We are here to encourage the development of gifted young singers and to stimulate the growth of New York City's invaluable chamber opera companies. But we will not neglect the Metropolitan Opera either. Get ready for bouquets and brickbats.

Friday, December 13, 2019


Megan Gillis and Kathleen Spencer

What a pleasure it is to watch City Lyric Opera thrive! Co-Founders and Artistic Directors Kathleen Spencer and Megan Gillis, singers themselves, know exactly what singers need and have established an artist-centric company, a niche of which we heartily approve.

Last night, a gracious Upper West Side lady (and we do mean "lady") hosted a salon in celebration of the holiday season. With Amir Farid at the piano, there was plenty of singing, both professional and audience participation. Sets were well paced with plenty to eat and drink during the intermission.

We love being introduced to new singers so we had a field day, as they say. Mezzo-soprano Taylor-Alexis Dupont who sang in Porgy and Bess at The Metropolitan Opera appeared in a total wow of a red dress to deliver as passionate a delivery of Richard Strauss' "Zueignung" as we have ever heard. Clarion tone and fine German diction added up to a stellar performance.

It was a good night for mezzo-sopranos. Stephanie Feigenbaum was not new to us. We enjoyed her performance as Nancy in Britten's Albert Herring with Utopia Opera and also as the good witch Melissa in a Caccini opera with Dell'Arte Opera Ensemble. Last night she showed us two different aspects of her talent.

"What a Movie" from Leonard Bernstein's Trouble in Tahiti was delivered with perfect English diction, generous use of gesture, and just the right degree of irony. We were reminded of our own guilty pleasures and how we sometimes knock the things we enjoy because they are thought to be "beneath us"--like James Bond movies, for example.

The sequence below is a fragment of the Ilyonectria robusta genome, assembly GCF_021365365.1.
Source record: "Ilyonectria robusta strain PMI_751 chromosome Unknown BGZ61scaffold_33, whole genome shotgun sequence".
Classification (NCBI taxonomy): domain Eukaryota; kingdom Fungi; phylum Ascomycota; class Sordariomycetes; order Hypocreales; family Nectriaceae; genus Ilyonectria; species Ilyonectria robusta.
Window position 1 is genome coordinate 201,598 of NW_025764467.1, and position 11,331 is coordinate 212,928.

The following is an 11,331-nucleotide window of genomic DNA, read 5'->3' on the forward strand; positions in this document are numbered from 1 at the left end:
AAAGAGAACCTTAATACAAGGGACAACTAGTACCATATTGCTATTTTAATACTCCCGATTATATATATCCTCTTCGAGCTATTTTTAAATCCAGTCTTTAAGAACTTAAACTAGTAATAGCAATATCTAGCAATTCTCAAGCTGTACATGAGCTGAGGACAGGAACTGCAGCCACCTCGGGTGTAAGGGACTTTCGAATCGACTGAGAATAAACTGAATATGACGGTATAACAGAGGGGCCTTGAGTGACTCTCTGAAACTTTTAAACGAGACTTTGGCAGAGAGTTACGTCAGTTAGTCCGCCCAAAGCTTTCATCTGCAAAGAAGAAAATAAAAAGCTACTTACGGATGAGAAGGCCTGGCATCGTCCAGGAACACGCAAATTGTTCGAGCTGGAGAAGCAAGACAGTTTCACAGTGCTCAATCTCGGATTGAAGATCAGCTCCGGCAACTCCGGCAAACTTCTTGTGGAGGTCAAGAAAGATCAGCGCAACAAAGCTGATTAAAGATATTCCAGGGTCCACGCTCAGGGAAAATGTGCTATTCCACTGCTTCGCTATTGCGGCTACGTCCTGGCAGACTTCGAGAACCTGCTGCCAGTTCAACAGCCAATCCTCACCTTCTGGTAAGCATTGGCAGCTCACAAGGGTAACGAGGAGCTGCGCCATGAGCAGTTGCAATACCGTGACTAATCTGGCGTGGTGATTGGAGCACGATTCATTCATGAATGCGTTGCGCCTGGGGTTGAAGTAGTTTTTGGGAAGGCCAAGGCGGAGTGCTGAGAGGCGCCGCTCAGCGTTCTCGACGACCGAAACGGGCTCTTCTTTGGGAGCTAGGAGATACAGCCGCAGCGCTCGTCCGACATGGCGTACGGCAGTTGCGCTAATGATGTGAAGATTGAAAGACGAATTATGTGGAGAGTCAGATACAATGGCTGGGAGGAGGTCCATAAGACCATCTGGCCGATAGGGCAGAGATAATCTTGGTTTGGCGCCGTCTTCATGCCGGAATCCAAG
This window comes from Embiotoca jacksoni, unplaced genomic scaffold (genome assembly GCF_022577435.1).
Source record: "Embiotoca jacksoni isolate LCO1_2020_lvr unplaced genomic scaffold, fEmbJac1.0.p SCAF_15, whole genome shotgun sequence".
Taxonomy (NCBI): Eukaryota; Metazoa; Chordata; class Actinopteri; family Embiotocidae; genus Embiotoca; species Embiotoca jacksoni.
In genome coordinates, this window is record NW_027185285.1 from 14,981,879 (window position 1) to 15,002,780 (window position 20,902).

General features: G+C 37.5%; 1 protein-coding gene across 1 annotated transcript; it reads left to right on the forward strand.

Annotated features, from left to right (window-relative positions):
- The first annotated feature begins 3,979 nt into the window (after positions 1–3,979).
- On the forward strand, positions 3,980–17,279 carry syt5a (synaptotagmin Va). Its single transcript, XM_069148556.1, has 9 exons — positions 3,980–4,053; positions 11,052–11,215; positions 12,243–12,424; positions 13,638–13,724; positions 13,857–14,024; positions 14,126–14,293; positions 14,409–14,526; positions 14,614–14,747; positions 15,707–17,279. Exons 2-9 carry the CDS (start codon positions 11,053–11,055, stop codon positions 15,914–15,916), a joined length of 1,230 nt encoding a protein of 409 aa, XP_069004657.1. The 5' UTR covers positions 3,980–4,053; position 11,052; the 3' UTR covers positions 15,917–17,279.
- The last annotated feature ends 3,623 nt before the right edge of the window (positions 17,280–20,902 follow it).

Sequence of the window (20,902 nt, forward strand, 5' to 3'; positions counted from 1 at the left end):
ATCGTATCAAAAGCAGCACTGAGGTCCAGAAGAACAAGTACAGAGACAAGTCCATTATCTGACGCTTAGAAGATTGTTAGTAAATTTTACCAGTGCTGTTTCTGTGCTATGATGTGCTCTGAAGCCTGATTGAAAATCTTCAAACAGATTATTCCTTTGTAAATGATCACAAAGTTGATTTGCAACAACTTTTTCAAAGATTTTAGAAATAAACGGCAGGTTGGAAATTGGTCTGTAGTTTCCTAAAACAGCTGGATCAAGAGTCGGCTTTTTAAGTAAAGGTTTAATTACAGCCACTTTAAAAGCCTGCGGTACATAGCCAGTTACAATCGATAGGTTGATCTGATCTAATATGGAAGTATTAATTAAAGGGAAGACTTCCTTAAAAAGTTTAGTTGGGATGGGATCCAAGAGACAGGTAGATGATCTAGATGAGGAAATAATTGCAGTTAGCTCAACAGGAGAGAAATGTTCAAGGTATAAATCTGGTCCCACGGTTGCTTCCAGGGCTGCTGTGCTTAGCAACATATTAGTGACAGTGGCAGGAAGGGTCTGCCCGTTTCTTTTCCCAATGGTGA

Later, she sang "Make Someone Happy" from the forgotten musical Do Re Mi for which Comden and Green wrote the lyrics and Jules Styne composed the music. What a change from irony and histrionics to a quiet sincerity!

Baritone Joshua Miller sang a Charles Ives song called "Down East" that reminded him of his Maine roots. His mellow instrument and clarity of phrasing were joyful to hear.

Sadly, an unavoidably late arrival prevented us from hearing tenor Kameron Ghanavati sing a song by Ben Moore and soprano Celeste Morales singing Hugh Martin's "Have Yourself a Merry Little Christmas" and "I'll Be Seeing You". We were told they were both excellent and we are sure to catch up with them some other time.

Special Programs Manager Nehemiah Rolle led a discussion among the artists on the topic of what the holidays meant to them. It was an interesting idea and allowed those of us in the audience to see them as people, not just performers. We got to hear some charming stories.

There was group singing of "Winter Wonderland" and "Auld Lang Syne" (endless verses of it) but your faithful writer just moved her lips lest she send the entire group fleeing from the room!

At this time of year, think generously of the boutique opera companies that fill out the cultural landscape of our fair city with such beauty. City Lyric Opera deserves your support!

© meche kroop

No comments:

Post a Comment